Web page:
If they said that ‘create(d) wealth’ didn’t trickle down, I’d pause and consider. They might just know a thing or two.

Seems to me those things should be political. Seems to me you youngsters should be listening, learning, and thinking for yourselves, not sitting around whining about having your self-serving schemes shot down.”

A disturbing example of the demolition of affordable housing in Marpole. Concord and the City Together Again!

Marine Gardens is a model affordable townhouse project in Marpole on Marine Drive just east of Cambie St.

Released: September 15th, 2014
Where Is The Missing Land Title For Marine Gardens?
(And All That is Wrong with City Planning)

The land title that would show the City of Vancouver’s acquisition of the property on which Marine Gardens is located, is missing from the BC Land Title Registry. This is significant given that residents have been told that the land was originally donated to the City as a park (Delta View Park) with the stipulation that the trees never be cut. The City plans to demolish the townhouse community, and all its trees, to erect more skyscrapers.

Six years ago, I attended the first of many Open Houses and Public Consultations over the 34 story Marine Gateway project currently being built across from Marine Gardens at Cambie and Marine Drive.

Like most who attended, I was not opposed to development in Marpole, but I wanted it to enhance the best features of our neighbourhood as one of the “more” affordable, family-oriented areas of the city. Most of us felt that the 34 story Marine Gateway project was too tall and completely out of scale with our neighbourhood.

At meeting after meeting, planners trotted out the same project assuring us that we had been heard and that the skyscrapers had been moved back a few centimetres to reduce the shadowing on the local school playground.

It was a textbook example of all that is wrong with the planning and public consultation process under Vision Vancouver. It was a waste of time with our comments ignored while Vision boasted about its unprecedented level of (meaningless) consultation.

It was at one of these first Open Houses that the City brought a model of my neighbourhood with clear plastic skyscrapers overlaying many of the existing structures – including my townhouse community- Marine Gardens.

I advised City planners at the time that I had been told that Marine Gardens was built on land that was donated to the City as a park and that the trees were never to be cut. The development they were proposing would necessitate the complete removal of virtually every tree on the site.

I also advised them that Marine Gardens became a showcase for the United Nations Habitat for Humanity Conference, held in Vancouver in the mid-1970s, and was built as a model community. It became the prototype for many of the co-ops that followed.

I went down to the Vancouver Archives and amongst the sketchy records, was able to verify that Marine Gardens had indeed once been “Delta View Park,” and that in the early 1970s, City Council had stipulated that it must be used for “garden apartments.”

The records were too sketchy to understand how land purportedly donated to the City as park land, ever came to be developed.

In 2007, after more than thirty years of maintaining Marine Gardens, the original developer retired and put our community on the market. It sold for $12.5 million. Four years later, Concord Pacific bought it for almost double the price – $23 million.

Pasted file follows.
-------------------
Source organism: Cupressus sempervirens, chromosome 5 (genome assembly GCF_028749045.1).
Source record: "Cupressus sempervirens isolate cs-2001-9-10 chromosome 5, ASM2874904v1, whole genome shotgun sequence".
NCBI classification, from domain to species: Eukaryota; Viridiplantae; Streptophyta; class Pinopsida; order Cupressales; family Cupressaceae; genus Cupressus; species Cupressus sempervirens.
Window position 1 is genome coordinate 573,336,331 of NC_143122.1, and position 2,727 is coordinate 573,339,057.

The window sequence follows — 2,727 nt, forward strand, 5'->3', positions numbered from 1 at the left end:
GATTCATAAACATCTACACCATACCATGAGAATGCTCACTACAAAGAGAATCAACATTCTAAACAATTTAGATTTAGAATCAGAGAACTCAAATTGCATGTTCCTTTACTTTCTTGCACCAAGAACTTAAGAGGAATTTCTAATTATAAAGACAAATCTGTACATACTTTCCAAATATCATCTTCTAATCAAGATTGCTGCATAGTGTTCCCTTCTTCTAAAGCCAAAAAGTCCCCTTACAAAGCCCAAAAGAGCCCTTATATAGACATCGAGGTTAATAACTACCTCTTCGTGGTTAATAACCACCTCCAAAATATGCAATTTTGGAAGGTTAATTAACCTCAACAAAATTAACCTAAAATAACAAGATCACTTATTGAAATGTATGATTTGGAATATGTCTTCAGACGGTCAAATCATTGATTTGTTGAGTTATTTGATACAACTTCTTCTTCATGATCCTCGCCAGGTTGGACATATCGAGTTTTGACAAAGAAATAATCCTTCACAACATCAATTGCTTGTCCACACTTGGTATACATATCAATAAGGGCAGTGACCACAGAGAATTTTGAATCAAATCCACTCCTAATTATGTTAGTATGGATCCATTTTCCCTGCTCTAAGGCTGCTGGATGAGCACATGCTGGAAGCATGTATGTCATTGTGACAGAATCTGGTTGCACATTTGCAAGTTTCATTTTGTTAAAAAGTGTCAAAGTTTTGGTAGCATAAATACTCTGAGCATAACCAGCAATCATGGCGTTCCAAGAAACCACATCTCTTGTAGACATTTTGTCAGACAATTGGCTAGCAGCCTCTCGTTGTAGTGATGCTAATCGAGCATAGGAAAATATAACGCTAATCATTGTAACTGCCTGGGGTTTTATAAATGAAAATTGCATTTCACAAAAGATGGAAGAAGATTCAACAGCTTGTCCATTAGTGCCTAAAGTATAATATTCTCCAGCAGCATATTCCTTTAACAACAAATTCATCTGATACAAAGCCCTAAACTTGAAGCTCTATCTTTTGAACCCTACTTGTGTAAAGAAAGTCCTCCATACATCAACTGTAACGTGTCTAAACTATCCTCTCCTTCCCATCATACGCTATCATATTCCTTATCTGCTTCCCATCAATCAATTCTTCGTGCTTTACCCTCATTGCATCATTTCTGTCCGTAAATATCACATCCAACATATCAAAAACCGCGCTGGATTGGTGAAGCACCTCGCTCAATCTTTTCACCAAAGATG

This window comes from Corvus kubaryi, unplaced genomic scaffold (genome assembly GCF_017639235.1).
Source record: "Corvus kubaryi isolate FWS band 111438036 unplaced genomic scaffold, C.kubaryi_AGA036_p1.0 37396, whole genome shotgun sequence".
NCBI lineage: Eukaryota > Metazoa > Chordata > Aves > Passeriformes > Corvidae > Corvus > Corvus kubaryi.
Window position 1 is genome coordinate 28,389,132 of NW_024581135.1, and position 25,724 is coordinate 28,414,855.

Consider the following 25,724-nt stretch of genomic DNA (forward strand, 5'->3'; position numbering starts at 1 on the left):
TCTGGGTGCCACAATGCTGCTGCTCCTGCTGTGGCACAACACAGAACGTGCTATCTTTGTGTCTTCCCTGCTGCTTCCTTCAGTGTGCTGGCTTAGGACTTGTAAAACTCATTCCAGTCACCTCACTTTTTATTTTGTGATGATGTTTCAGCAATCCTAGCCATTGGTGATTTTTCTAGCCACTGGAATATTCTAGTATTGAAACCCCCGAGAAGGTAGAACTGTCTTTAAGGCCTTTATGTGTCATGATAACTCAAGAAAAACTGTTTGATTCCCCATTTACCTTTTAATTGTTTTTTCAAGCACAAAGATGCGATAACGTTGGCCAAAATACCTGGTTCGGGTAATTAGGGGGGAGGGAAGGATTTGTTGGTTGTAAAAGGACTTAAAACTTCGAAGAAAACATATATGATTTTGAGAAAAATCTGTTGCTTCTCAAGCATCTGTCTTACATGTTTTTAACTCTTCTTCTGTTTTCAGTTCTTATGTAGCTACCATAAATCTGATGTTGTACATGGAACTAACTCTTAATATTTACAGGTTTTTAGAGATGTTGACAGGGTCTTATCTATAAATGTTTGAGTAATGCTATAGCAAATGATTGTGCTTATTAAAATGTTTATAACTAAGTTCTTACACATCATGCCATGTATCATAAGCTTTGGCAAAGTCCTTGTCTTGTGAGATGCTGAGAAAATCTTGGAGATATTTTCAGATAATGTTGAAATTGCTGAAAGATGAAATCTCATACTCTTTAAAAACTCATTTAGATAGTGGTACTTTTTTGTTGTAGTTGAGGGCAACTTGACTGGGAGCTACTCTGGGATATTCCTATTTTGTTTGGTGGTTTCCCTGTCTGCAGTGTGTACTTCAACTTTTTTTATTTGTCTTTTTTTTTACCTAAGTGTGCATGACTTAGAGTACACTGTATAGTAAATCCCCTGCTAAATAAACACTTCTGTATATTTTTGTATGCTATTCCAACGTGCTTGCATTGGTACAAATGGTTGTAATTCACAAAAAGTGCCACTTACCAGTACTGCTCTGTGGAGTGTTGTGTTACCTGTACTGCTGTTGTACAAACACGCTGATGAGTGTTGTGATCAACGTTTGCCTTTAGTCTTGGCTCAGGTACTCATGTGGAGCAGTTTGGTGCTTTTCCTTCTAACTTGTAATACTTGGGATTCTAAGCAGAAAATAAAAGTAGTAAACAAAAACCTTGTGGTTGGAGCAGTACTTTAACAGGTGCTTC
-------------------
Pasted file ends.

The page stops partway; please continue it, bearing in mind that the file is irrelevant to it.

At three separate meetings, Concord Pacific’s top executives have advised us that the City pressured them to buy Marine Gardens. With their sweet deal in False Creek where they have a 20+ year outstanding commitment to build a park, with City permits to use the space for commercial purposes (a parking lot, a Presentation Centre, rentals to Cirque de Soleil – even an Olympic Pavillion that apparently paid $1.3 million), all while paying no property tax – it is hard to imagine how they could say no.

Since the City itself pressured Concord Pacific to undertake the re-development at Marine Gardens (the two proposed skyscrapers match what was on the City’s model years before Concord was involved), it can hardly reject Concord Pacific’s rezoning application based on public opposition.

This has created a scenario whereby the rezoning application for Marine Gardens has not yet gone through the democratic process (it has not gone before Council and there has been no public hearing) but we have received a letter from Brian Jackson, the head of the City’s Planning Department, advising us that saving Marine Gardens “is not an option.”

This is a clear violation of Article 566 of the Vancouver Charter which stipulates that, “Council shall not make, amend, or repeal a zoning by-law until it has held a public hearing thereon, and an application for rezoning shall be treated as an application to amend a zoning by-law.”

Recent efforts to obtain the historical land title to verify the story behind Marine Gardens, came up dry. The title search company was unable to find the title we need and says it is missing from the records.

Something is seriously, if not legally, awry with the planning process in Vancouver, and it is showing up all over the City.
And the missing land title for Marine Gardens? Under the circumstances, it raises a lot of questions.

Jillian Skeet
Marine Gardens
Jillian Skeet is a writer and national/international affairs consultant. She has lived at Marine Gardens for 11 years.